Conclusion

Well, that's it! I can trigger these in rehearsal, sectional, and even share them with my students for home practice. Regular practice with tuning drones has really turned around my band's sound, and gives students the foundations for long term ear skills that will help them to HEAR what is in tune, not just respond to the commands “you're sharp!” and “you’re flat!”

The 7 Best Apple Home Devices

I keep promising myself that a larger dive into my home automation workflow is coming to this blog. And it is. But I thought that I would first take a moment to outline the top seven apps and devices that I am using in combination with the Apple Home app. These get special attention given that their HomeKit integration allows me to conveniently manipulate them all from within the Apple Home app and command them with Siri. 

All of the devices in this post are also compatible with the Amazon Echo. I only buy home devices that are equally compatible because I use Alexa in my house as well. Furthermore, the home automation space is still very young and fragmented. The more open a platform is, the more flexible it will be now and in the future. 

Philips Hue Lights

Be careful. These WiFi connected light bulbs are the gateway drug of home automation. With them, I can now turn on every light in my house with my phone or voice. For my small house, the bulbs work just fine, but I would recommend the light switches for larger homes for convenience and to save money. Check out the image below to see how these lights appear in the Home app. I can control them individually or group them together. I can automate them by time or location in the Apple Home app. It's really nice to have the lights gently dim around bed time, and gradually wake me up with a gentle red hue an hour before work in the morning. Because my iCloud account also knows who and where my wife is, I can set up an automation that turns off all the lights once both of us have left the house, and another that turns them back on when one of us returns. 

Check out Philips Hue lights here

The Home app aggregates all of my various different home automation devices.

The Home app aggregates all of my various different home automation devices.

The Good Morning scene is automatically set to run at 6:30 am on weekdays and at 9:30 am on weekends.

The Good Morning scene is automatically set to run at 6:30 am on weekdays and at 9:30 am on weekends.

This is the set up screen for my Good Morning scene.

This is the set up screen for my Good Morning scene.

Ecobee Thermostat 

The Nest thermostat was the first home automation device I ever bought. It doesn't work with Apple HomeKit though. So when it unexpectedly died last year, I jumped at the opportunity to try something new. Ecobee thermostats are the best around. Speaking into the thin air "Hey Siri, I'm cold" to turn up the heat is a modern day dream. Of course, I can automate temperature in all of the same ways I can do lights. And I can even group these devices into "scenes" in the Apple home app to streamline frequent actions. For example, the "Arriving Home" scene turns on the air and the lights. This scene is not only triggered by button or voice, but automatically runs when my phone is within close proximity to my house.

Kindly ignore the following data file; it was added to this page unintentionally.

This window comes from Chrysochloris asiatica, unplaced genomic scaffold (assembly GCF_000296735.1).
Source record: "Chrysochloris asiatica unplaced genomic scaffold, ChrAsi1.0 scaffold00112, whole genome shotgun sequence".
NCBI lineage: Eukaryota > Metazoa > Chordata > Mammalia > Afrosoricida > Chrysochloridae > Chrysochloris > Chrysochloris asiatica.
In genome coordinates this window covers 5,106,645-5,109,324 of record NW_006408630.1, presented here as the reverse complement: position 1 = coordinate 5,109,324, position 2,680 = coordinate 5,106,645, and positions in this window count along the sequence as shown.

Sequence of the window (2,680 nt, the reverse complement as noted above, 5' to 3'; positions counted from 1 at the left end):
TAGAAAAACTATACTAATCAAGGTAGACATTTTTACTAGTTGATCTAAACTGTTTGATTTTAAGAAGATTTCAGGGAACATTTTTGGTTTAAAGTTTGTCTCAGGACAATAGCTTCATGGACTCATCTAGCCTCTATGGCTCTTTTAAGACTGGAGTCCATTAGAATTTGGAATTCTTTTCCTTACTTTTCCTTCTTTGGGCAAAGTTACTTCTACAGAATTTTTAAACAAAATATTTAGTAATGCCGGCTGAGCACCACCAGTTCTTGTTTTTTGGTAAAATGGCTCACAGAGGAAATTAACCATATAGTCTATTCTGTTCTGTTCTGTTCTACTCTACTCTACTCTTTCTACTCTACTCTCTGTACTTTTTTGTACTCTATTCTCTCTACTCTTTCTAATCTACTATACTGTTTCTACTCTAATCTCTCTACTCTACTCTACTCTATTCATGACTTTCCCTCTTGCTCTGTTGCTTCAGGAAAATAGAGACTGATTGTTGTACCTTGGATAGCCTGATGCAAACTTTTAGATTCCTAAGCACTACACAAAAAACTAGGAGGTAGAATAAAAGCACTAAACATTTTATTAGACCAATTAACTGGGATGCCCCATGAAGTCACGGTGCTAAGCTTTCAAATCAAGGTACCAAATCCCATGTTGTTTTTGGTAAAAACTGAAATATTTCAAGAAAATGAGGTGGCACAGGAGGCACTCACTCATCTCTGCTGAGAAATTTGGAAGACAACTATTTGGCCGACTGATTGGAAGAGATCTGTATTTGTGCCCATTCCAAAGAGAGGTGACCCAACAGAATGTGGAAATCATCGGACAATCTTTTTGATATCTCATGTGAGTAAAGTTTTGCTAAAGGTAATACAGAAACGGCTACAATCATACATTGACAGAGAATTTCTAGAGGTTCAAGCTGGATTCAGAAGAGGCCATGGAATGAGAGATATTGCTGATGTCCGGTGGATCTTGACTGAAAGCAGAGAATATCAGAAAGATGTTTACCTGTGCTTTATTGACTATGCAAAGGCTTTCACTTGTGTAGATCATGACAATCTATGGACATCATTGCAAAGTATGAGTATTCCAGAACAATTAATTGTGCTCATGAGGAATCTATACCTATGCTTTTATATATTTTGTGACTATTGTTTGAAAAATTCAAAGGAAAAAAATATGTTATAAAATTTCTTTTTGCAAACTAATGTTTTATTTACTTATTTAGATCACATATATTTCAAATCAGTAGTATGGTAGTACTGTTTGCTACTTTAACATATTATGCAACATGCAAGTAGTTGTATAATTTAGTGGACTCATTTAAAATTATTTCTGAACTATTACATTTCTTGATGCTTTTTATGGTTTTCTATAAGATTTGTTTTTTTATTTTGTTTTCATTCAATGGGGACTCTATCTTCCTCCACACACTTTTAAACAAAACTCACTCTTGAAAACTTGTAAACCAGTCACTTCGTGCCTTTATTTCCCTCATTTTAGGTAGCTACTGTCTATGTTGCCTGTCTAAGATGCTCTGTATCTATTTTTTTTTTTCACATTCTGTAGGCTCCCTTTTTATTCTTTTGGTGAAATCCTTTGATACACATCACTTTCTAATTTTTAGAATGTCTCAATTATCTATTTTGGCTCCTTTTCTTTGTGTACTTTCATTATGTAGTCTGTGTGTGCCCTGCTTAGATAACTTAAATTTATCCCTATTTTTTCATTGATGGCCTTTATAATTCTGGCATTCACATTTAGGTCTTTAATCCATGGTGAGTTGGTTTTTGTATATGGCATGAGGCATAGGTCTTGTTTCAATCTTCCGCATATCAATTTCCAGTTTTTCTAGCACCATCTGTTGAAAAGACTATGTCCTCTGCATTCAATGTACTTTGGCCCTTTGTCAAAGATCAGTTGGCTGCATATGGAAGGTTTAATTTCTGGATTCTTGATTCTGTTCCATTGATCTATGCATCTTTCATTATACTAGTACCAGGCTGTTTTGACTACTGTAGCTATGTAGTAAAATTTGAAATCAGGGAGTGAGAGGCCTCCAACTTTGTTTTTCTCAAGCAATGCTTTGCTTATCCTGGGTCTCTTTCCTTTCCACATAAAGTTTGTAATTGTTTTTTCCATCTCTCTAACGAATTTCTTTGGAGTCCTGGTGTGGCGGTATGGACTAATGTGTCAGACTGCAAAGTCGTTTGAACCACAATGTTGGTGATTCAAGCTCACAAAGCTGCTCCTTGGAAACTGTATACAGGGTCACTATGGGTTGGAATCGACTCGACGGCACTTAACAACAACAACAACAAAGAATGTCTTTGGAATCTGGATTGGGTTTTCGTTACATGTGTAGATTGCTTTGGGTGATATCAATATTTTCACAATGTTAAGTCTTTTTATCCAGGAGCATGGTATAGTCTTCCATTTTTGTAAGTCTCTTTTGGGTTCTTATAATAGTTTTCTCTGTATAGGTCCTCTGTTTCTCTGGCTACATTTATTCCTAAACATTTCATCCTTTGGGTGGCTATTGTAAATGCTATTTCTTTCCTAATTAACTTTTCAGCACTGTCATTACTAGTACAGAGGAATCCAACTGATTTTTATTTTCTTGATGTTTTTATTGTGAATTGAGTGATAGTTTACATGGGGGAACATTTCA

This is what you see when you open the ecobee app.

This is what you see when you open the ecobee app.

Once you tap on a thermostat, you get more detailed controls.

Once you tap on a thermostat, you get more detailed controls.

This is my Arrive Home scene. The door unlocks for me, the thermostat turns on a good temperature, and the lights on the main level of the house turn on.

This is my Arrive Home scene. The door unlocks for me, the thermostat turns on a good temperature, and the lights on the main level of the house turn on.

Schlage Sense Door Lock

My Schlage Sense allows me to unlock my door with the tap of a button. My teaching studio is in the basement of my house and the door is upstairs. It is disruptive to a lesson to constantly be answering my door, so now I just tell my Apple Watch "Hey Siri, unlock the door." It authenticates through contact with my wrist and completes the task. Of course my Arriving Home and Leave Home scenes also unlock and lock the door, in addition to all of the other actions I mentioned above. Having my front door unlock for me when I arrive home makes me feel like I am living in the future. Having it automatically lock when I leave gives me peace of mind that my house is safe. 

Logitech Circle Camera

Of all the HomeKit devices out there, cameras are the hardest to shop for. I have found the Logitech Circle to be the best out there. Nest makes some great cameras but their lack of HomeKit support has driven me away. I have the Logitech set up in our dining room, facing down the primary hallway in my home. It is plugged into an iHome smart plug which is also HomeKit enabled so that I can turn it off and on remotely. This plug is automated in the Home app to turn on when neither my wife and I are home and turn off when one of us arrives home, therefore working like a security camera. When it detects motion it turns on our dining room and kitchen lights. It has a two way microphone so you can chat with someone in your home if you need to. And what I love about it most is that the camera feed shows up right in line with my other smart home controls in the Apple Home app.